When Robin Williams committed suicide in August of 2014, he left a detailed estate plan.  At first glance, it appeared that the Trusts he established were very well organized and seemed to be a model for estate planners everywhere.  Unfortunately, his family argued over ownership of items and disputed certain parts of his will based upon general, rather than, specific language.  This is a court battle best avoided.  As estate planners, we have several guidelines that we use to prevent disputes.

  1. An heir who contests a Will may try to prove undue influence, lack of testamentary capacity, or that there was confidential relationship between the testator and the beneficiary.  A “no contest” clause, sometimes called an in terrorem clause, can be added to indicate that the testator does not want their decisions to be questioned.  The heir contesting the Will loses their inheritance if he/she is unable to successfully contest the Will.
  2. A memorandum should be attached to the estate plan in order to document the distribution of specific items.  Rather than using general terms like “jewelry” or “memorabilia,” the collections can be inventoried and left to a specific person.  Greater specificity will help reduce conflict and misunderstanding.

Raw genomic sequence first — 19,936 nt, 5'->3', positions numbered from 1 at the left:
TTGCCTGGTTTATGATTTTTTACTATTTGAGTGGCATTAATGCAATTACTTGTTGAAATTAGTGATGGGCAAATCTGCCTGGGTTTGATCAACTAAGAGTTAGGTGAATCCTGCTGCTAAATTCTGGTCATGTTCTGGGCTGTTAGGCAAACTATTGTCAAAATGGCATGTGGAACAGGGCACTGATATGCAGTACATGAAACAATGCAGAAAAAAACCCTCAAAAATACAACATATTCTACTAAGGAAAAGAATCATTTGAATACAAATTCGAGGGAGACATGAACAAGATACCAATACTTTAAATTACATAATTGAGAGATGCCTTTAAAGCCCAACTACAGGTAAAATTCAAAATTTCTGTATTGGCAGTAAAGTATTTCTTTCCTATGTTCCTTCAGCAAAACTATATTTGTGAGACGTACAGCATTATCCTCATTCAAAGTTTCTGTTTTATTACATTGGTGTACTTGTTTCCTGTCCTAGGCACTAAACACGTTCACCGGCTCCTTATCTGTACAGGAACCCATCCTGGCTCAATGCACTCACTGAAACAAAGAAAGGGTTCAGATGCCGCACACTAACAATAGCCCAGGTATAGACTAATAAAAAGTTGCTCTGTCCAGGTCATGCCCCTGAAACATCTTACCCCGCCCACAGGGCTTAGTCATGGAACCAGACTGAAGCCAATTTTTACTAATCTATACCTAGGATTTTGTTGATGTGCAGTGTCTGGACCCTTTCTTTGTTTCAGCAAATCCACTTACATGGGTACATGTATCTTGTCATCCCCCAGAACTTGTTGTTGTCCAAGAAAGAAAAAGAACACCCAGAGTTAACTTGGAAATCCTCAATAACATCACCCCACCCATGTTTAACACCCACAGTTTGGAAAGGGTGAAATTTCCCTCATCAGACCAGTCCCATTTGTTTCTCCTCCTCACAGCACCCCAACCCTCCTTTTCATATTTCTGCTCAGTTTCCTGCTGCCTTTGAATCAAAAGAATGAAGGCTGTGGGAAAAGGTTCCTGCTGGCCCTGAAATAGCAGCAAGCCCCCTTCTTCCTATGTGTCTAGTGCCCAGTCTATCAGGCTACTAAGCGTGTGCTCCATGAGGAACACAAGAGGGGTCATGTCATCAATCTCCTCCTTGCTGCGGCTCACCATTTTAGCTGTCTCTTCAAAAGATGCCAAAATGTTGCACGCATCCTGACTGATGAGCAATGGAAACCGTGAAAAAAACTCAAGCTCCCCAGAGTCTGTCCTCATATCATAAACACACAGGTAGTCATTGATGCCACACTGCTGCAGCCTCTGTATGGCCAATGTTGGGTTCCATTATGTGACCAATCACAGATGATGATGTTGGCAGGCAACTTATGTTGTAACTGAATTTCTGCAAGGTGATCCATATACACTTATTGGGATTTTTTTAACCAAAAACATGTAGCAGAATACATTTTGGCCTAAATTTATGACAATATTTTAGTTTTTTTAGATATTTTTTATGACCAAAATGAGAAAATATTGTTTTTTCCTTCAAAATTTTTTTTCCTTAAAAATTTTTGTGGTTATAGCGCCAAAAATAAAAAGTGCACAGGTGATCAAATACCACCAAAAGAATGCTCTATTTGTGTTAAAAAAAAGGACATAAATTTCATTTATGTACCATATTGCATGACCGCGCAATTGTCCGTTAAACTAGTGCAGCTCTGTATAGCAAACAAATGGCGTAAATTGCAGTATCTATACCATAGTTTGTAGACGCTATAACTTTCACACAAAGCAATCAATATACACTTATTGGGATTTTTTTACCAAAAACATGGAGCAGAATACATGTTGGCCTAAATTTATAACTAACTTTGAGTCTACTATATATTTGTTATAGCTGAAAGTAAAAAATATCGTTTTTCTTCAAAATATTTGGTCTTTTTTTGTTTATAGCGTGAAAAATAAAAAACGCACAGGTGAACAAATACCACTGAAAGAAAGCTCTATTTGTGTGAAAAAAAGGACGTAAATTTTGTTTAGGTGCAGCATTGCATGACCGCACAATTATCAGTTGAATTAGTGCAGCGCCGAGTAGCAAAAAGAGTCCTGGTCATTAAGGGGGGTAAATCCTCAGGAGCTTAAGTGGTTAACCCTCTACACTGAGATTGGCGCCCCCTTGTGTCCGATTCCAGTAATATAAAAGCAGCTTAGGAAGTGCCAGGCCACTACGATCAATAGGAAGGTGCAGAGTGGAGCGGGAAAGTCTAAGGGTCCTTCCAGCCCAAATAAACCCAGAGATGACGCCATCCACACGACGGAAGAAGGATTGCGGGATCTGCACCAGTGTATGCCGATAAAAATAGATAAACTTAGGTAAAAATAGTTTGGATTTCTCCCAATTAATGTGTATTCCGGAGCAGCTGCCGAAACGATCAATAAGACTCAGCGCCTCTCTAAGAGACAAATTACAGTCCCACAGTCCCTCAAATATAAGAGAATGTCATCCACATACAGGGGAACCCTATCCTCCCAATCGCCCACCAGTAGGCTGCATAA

3. It might be helpful to schedule a meeting with the heirs to discuss the estate plan, clarify the testator’s intent, and address concerns.  This is an opportunity to head off any challenges.
  4. Videotaping the review of the documents and the signing is another way to make the testator’s intent clear.


Read more at:  http://lawprofessors.typepad.com/trusts_estates_prof/2015/03/learning-from-the-estate-problems-of-robin-williams.html